Ever been to Lutetia, Nieuw Nederland or Lundenwic? There’s a good chance you have – they’re three of the best-known cities in the world – but you probably know them by their modern handle. A brief look at the tribes, royalty and countries that inspired these household names.

London
There’s a great story about London being founded by an exiled Trojan warrior named Brutus, which reads like a lost script from Game of Thrones, but sadly this is a furphy. In fact, it was the boring old Romans who settled the place in 43AD, originally calling it Londinium. Becoming known as a hub for traders and merchants, the city was later renamed Augusta, and then Lundenwic, after some Germanic tribes took over. Conquered by the Norman army in the 11th-century, they started calling it Lundin, Londoun and Londen. Eventually, the spelling was whittled down to the name we know today.
Nickname: The Big Smoke, after the smog that constantly hung over the city in the olden days.

Paris
Once upon a time, there was a Celtic tribe known as the Parisii sitting around wondering what to call the place they called home. The city had already been named Lutetia Parisiorum, but that was such a mouthful, so they decided to shorten it to Paris. Legend has it, the name of the Parisii tribe comes from the Celtic Gallic word parisio, which means “the craftsmen.” A nice fit for a city that went onto become an epicenter for the arts.
Nickname: The City of Light, after its reputation as a hotbed of ideas in the Age of Enlightenment.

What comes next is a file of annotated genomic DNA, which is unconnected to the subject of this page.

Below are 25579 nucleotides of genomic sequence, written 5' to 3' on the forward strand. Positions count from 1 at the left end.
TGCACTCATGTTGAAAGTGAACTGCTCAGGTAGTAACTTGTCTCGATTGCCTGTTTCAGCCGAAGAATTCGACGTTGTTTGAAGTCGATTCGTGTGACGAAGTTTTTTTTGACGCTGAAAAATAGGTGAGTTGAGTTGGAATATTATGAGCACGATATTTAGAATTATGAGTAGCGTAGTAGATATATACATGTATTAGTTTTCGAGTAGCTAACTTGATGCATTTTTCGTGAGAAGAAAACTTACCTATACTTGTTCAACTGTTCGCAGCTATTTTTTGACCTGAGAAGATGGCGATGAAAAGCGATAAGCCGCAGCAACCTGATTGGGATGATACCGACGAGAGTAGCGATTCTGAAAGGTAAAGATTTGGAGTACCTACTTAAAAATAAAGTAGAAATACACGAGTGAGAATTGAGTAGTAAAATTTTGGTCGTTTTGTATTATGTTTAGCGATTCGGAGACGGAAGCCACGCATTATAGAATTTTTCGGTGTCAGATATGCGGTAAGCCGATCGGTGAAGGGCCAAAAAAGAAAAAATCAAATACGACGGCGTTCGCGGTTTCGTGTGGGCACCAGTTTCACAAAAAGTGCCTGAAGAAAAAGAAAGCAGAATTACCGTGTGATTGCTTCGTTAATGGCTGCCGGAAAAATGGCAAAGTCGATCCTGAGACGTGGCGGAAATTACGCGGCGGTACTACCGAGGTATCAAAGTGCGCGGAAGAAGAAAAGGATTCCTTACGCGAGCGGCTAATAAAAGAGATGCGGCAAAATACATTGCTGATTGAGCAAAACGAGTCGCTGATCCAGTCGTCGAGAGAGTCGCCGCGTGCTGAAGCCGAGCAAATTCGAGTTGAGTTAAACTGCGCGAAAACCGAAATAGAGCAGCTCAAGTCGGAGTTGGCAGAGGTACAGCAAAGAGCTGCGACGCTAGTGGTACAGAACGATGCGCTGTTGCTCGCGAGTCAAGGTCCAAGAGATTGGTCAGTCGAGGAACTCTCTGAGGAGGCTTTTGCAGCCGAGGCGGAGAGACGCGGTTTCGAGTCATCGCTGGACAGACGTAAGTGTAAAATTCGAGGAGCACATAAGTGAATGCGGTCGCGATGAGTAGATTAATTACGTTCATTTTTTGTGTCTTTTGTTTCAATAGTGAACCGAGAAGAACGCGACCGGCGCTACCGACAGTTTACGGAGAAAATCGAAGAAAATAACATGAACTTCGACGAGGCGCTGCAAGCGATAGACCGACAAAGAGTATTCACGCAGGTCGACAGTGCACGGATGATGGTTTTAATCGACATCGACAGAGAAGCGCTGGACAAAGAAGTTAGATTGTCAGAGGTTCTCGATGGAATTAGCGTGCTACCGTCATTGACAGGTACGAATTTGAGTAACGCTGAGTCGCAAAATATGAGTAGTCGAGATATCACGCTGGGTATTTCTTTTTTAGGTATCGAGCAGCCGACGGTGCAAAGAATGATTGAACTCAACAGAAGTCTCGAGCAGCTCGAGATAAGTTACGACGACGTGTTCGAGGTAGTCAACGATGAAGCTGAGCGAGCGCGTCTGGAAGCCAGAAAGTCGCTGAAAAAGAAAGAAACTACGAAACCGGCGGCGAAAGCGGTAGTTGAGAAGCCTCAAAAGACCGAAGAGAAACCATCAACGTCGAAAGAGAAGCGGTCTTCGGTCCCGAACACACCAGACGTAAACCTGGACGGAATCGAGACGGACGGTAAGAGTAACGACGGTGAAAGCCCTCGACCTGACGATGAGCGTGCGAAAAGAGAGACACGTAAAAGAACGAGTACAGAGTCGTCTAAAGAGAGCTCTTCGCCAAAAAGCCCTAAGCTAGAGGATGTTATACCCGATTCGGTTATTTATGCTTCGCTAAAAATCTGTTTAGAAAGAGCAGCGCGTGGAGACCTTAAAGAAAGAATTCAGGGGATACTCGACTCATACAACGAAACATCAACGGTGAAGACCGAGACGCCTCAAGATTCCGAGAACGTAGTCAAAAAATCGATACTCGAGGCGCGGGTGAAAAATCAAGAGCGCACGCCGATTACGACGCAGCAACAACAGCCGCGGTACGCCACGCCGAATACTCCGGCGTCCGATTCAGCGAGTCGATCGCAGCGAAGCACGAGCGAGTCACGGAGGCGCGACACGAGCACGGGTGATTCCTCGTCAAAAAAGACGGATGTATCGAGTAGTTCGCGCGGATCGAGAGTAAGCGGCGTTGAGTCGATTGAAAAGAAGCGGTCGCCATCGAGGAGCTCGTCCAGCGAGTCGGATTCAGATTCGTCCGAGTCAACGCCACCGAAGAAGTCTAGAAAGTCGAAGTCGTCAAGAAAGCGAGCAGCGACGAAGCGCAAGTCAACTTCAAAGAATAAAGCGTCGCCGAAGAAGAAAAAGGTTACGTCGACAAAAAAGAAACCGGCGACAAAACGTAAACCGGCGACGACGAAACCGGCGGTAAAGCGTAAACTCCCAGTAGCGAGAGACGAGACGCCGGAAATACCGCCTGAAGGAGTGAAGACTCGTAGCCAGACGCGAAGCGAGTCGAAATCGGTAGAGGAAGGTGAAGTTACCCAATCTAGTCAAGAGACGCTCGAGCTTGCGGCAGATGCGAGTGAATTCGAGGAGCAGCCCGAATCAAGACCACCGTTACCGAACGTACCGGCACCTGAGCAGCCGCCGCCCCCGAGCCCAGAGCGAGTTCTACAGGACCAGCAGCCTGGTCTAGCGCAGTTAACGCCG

In the long and lazy tradition of naming new world discoveries after their homeland, The Dutch called the whole area of New York “Nieuw Nederland” or New Netherland

New York
In the long and lazy tradition of naming new world discoveries after their homeland, The Dutch called the whole area of New York “Nieuw Nederland” or New Netherland. And they named a spot on the south end of Manhattan Island “Nieuw Amsterdam” or New Amsterdam, after the capital city back home. Not very creative, but then The English followed the trend and changed it to New York, to honor the Duke of York, after they took over the place during the second Anglo-Dutch War. It stuck.
Nickname: The Big Apple, after an author in 1909 wrote that New York was a greedy city and “The Big Apple gets a disproportionate share of the national sap.”

Image: The city formally known as Nieuw Amsterdam by photographer Mark Asthoff.

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